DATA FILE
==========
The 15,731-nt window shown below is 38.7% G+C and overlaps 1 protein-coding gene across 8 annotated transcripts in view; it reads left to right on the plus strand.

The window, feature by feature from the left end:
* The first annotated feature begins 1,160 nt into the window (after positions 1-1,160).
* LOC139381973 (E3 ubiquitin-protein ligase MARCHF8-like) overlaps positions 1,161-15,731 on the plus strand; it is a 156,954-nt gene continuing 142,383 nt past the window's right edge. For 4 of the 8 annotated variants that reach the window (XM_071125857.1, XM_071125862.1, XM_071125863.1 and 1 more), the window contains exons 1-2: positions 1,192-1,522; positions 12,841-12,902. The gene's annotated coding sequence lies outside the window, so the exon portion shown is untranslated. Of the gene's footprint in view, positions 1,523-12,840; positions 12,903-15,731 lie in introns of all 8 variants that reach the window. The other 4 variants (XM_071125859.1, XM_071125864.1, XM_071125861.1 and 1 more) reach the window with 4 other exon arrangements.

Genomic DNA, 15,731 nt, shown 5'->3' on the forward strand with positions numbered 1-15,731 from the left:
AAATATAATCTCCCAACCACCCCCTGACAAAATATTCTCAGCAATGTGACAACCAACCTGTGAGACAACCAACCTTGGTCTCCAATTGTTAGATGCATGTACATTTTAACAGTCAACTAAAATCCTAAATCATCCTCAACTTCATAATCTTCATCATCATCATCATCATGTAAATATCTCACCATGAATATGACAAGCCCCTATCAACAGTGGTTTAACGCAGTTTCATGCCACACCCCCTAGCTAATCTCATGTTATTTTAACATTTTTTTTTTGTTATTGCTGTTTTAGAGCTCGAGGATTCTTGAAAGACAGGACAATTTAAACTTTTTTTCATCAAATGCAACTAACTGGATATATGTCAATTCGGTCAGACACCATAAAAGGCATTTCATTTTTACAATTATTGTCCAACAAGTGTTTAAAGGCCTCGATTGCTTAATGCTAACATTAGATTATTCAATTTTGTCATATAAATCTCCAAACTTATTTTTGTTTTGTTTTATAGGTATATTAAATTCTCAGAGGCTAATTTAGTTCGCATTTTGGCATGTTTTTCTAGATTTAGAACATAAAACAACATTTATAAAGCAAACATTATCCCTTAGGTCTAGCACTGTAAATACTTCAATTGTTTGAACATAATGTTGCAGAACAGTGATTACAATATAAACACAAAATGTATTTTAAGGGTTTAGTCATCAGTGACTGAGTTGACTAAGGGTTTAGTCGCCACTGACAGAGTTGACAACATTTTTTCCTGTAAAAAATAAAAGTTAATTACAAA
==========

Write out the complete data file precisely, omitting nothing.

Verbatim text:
The 15,731-nt window shown below is 38.7% G+C and overlaps 1 protein-coding gene across 8 annotated transcripts in view; it reads left to right on the plus strand.

The window, feature by feature from the left end:
* The first annotated feature begins 1,160 nt into the window (after positions 1-1,160).
* LOC139381973 (E3 ubiquitin-protein ligase MARCHF8-like) overlaps positions 1,161-15,731 on the plus strand; it is a 156,954-nt gene continuing 142,383 nt past the window's right edge. For 4 of the 8 annotated variants that reach the window (XM_071125857.1, XM_071125862.1, XM_071125863.1 and 1 more), the window contains exons 1-2: positions 1,192-1,522; positions 12,841-12,902. The gene's annotated coding sequence lies outside the window, so the exon portion shown is untranslated. Of the gene's footprint in view, positions 1,523-12,840; positions 12,903-15,731 lie in introns of all 8 variants that reach the window. The other 4 variants (XM_071125859.1, XM_071125864.1, XM_071125861.1 and 1 more) reach the window with 4 other exon arrangements.

Genomic DNA, 15,731 nt, shown 5'->3' on the forward strand with positions numbered 1-15,731 from the left:
AAATATAATCTCCCAACCACCCCCTGACAAAATATTCTCAGCAATGTGACAACCAACCTGTGAGACAACCAACCTTGGTCTCCAATTGTTAGATGCATGTACATTTTAACAGTCAACTAAAATCCTAAATCATCCTCAACTTCATAATCTTCATCATCATCATCATCATGTAAATATCTCACCATGAATATGACAAGCCCCTATCAACAGTGGTTTAACGCAGTTTCATGCCACACCCCCTAGCTAATCTCATGTTATTTTAACATTTTTTTTTTGTTATTGCTGTTTTAGAGCTCGAGGATTCTTGAAAGACAGGACAATTTAAACTTTTTTTCATCAAATGCAACTAACTGGATATATGTCAATTCGGTCAGACACCATAAAAGGCATTTCATTTTTACAATTATTGTCCAACAAGTGTTTAAAGGCCTCGATTGCTTAATGCTAACATTAGATTATTCAATTTTGTCATATAAATCTCCAAACTTATTTTTGTTTTGTTTTATAGGTATATTAAATTCTCAGAGGCTAATTTAGTTCGCATTTTGGCATGTTTTTCTAGATTTAGAACATAAAACAACATTTATAAAGCAAACATTATCCCTTAGGTCTAGCACTGTAAATACTTCAATTGTTTGAACATAATGTTGCAGAACAGTGATTACAATATAAACACAAAATGTATTTTAAGGGTTTAGTCATCAGTGACTGAGTTGACTAAGGGTTTAGTCGCCACTGACAGAGTTGACAACATTTTTTCCTGTAAAAAATAAAAGTTAATTACAAA